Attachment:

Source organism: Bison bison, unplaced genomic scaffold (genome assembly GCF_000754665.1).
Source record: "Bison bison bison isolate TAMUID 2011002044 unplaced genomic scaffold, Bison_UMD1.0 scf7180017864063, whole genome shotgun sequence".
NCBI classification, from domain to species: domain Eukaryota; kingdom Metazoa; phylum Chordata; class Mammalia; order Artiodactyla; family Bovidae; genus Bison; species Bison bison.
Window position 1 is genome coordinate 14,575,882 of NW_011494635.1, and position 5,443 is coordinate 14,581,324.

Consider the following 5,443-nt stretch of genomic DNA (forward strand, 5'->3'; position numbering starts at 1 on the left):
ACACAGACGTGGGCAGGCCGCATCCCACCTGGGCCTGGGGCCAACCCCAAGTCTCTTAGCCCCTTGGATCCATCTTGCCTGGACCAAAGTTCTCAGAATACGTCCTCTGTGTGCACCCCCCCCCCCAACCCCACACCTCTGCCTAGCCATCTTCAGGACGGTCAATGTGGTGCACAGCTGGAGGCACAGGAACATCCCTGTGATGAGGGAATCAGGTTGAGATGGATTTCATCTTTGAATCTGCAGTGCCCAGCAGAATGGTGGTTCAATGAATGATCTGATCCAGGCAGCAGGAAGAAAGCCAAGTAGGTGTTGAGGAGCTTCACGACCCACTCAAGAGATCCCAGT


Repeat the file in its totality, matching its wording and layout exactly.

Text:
Source organism: Bison bison, unplaced genomic scaffold (genome assembly GCF_000754665.1).
Source record: "Bison bison bison isolate TAMUID 2011002044 unplaced genomic scaffold, Bison_UMD1.0 scf7180017864063, whole genome shotgun sequence".
NCBI classification, from domain to species: domain Eukaryota; kingdom Metazoa; phylum Chordata; class Mammalia; order Artiodactyla; family Bovidae; genus Bison; species Bison bison.
Window position 1 is genome coordinate 14,575,882 of NW_011494635.1, and position 5,443 is coordinate 14,581,324.

Consider the following 5,443-nt stretch of genomic DNA (forward strand, 5'->3'; position numbering starts at 1 on the left):
ACACAGACGTGGGCAGGCCGCATCCCACCTGGGCCTGGGGCCAACCCCAAGTCTCTTAGCCCCTTGGATCCATCTTGCCTGGACCAAAGTTCTCAGAATACGTCCTCTGTGTGCACCCCCCCCCCCAACCCCACACCTCTGCCTAGCCATCTTCAGGACGGTCAATGTGGTGCACAGCTGGAGGCACAGGAACATCCCTGTGATGAGGGAATCAGGTTGAGATGGATTTCATCTTTGAATCTGCAGTGCCCAGCAGAATGGTGGTTCAATGAATGATCTGATCCAGGCAGCAGGAAGAAAGCCAAGTAGGTGTTGAGGAGCTTCACGACCCACTCAAGAGATCCCAGT